return images.slice(1, 6);
  });

At long last! This module lets me get the Twitter data this newsletter needs, organized and ready to go.

4) Send an Email with the Wallpapers

Problem: I have the top five wallpapers! Now how do I send them in an email?

This was the hardest step for me due to experience. I've worked with APIs with JavaScript before, but not to send emails. Thanksfully, NPM has a module for that (of course).

Here's the starting structure of this file:

const api_request = require('./get-twitter-data'),
      nodemailer = require('nodemailer');

module.exports = function sendEmail() {
  api_request.then(function(data){

  });
}

This file uses the Twitter API request from the last step for returning the needed data. The nodemailer module will make and send the final email. This file exports the function that will do this through Gmail.

Note the api_request function has .then right after it. That function uses a promise, so this tells it to wait until that promise is filled before the next steps. When I first wrote this, the email kept sending before it had the Twitter data. That's because it ran everything before the Twitter API responded. This makes sure it does it in the right order.

Back to the email! Once I set up a private access point with Gmail, I could let apps email my account. nodemailer lets you create a "transporter" with this info to send emails.

let transporter = nodemailer.createTransport({
  service: "gmail",
  auth: {
    user: '**********', // my email address
    pass: '**********' // the password for my private access point
  }
});

Next step was to make an object with all the data the email needed.

let mailOptions = {
  from: 'Ace Wallpaper Summary Bot', // sender address
  to: '**********', // my email again
  subject: 'Yesterday\'s Popular Wallpapers', // Subject line
  html: email_body // html body
};

But wait! What's that variable being used in the html field?!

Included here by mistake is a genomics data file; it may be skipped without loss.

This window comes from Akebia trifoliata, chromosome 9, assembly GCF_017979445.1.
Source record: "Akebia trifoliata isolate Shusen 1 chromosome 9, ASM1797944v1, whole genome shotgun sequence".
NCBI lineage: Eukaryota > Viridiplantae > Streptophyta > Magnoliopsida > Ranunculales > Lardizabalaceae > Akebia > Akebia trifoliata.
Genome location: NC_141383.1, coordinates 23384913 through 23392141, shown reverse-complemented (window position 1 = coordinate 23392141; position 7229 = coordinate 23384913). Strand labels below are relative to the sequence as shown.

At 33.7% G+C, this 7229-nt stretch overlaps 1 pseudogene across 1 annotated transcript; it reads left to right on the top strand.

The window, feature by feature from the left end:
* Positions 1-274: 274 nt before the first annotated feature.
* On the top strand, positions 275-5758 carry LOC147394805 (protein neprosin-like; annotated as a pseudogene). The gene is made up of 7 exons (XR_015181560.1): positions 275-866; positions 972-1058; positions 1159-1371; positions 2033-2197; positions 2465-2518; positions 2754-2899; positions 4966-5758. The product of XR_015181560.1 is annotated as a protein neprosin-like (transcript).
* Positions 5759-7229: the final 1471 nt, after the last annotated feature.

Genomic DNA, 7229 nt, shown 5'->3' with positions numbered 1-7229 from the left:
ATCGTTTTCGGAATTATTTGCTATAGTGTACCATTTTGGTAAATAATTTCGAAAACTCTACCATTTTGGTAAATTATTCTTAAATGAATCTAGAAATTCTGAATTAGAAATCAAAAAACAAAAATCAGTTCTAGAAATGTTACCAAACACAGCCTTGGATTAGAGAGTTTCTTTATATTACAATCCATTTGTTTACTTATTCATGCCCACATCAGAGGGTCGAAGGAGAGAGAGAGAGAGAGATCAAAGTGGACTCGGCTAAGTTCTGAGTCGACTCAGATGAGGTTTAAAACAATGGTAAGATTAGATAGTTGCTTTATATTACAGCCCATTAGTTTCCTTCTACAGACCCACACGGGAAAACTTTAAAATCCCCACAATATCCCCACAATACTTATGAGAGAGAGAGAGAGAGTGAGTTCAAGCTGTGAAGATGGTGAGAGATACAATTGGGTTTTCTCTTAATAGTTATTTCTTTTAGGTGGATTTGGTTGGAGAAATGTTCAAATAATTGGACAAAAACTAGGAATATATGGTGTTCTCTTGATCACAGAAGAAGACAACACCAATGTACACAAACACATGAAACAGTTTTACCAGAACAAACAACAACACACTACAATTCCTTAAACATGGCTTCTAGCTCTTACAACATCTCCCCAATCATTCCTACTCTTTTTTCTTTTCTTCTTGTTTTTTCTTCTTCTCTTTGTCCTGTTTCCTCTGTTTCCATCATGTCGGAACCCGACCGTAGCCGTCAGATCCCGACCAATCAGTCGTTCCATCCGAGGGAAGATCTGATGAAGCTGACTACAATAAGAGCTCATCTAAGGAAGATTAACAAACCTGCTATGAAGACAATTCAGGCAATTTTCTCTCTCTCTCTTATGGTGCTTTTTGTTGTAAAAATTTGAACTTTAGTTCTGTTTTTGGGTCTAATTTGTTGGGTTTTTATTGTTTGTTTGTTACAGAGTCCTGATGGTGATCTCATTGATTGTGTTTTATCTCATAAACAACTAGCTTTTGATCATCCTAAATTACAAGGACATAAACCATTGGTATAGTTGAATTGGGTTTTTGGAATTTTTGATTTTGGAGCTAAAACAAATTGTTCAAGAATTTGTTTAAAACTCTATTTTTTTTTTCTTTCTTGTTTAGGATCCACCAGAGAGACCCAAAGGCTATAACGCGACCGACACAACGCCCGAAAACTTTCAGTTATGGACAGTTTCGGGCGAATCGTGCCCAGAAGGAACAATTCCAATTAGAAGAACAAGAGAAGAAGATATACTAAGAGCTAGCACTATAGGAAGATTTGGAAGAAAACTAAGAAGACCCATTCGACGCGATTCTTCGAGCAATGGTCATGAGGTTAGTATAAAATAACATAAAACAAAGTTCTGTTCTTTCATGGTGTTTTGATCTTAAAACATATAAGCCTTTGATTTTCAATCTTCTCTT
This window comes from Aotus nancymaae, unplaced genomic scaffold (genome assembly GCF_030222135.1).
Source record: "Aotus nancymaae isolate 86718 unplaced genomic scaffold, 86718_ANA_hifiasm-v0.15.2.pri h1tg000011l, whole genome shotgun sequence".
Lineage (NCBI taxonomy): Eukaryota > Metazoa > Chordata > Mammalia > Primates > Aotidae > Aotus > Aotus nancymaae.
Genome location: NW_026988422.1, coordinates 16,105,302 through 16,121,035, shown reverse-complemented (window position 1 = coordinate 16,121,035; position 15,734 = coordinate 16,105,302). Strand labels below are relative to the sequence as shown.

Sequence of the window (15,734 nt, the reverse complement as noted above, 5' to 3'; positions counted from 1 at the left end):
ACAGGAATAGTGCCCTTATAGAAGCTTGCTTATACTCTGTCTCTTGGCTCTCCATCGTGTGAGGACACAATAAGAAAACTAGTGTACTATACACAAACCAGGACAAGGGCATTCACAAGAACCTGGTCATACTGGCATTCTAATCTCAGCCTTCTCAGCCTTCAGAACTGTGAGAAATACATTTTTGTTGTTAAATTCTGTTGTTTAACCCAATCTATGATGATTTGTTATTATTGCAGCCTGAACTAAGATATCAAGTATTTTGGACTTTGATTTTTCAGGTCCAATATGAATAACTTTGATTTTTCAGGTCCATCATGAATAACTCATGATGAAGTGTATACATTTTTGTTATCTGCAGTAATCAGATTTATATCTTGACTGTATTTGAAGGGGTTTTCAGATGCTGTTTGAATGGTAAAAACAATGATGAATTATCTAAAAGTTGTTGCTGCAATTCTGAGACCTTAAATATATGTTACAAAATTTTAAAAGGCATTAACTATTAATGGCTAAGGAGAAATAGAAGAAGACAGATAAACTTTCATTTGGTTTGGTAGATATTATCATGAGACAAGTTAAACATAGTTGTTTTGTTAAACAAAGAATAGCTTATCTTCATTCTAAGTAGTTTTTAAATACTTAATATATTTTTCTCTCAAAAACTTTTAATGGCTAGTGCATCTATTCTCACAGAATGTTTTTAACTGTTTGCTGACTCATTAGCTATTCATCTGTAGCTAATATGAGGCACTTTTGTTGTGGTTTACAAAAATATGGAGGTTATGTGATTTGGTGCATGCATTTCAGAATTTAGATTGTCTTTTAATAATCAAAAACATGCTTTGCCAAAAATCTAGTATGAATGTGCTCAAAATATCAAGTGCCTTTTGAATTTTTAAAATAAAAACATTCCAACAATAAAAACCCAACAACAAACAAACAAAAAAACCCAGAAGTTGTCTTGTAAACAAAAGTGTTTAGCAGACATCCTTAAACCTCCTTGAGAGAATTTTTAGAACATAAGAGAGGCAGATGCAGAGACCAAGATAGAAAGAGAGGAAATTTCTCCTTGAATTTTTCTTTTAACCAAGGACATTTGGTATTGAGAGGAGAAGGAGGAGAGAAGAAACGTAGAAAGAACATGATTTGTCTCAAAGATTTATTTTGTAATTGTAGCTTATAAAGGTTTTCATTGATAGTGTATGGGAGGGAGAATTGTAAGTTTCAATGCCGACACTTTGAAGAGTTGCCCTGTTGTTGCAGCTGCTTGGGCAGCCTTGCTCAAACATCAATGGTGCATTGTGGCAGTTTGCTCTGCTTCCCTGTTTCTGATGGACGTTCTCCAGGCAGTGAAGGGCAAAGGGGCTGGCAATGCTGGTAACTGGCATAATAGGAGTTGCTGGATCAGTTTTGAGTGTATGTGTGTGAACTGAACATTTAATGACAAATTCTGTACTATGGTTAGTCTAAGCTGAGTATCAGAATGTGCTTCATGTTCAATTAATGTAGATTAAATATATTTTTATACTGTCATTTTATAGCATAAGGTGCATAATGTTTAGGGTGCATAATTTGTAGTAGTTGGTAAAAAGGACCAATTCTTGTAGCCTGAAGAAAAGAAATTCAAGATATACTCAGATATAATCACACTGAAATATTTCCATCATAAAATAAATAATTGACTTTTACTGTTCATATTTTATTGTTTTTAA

That's where the full email body goes. I'm going to backtrack in the code to show how it's made. Remember all the Twitter data is in this function's data variable. I can use that to access the five photos. It also brings me back to my comfort zone: writing HTML and CSS! Sadly this is front-end for emails, which is like loving fast cars in the 1920s, but still.

Here's how I constructed the email body:

let photos = data,
    email_body = '<p>Here are yesterday\'s most popular Ace Wallpapers!</p>';

photos.forEach(function(photo, index){
  email_body += '<h1>Wallpaper #' + (parseInt(index) + 1) + ' at ' + photo.likes + ' likes</h1><img style="max-width: 100%; height: auto;" src="' + photo.path + '" >';
});

Simple yet effective - loop through each photo to create a header for their rank and number of likes, show the wallpaper itself, and add that to the email body.

Here's a sneak peek of what this looked like in an actual email:

An example of getting a wallpaper sent to my email through Node.

So it indeed works!

Only one step left here: sending the email. nodemailer again has me covered, using the object with all the info.

transporter.sendMail(mailOptions, (error, info) => {
  if (error) { return console.log(error); }

  console.log('Message %s sent: %s', info.messageId, info.response);
});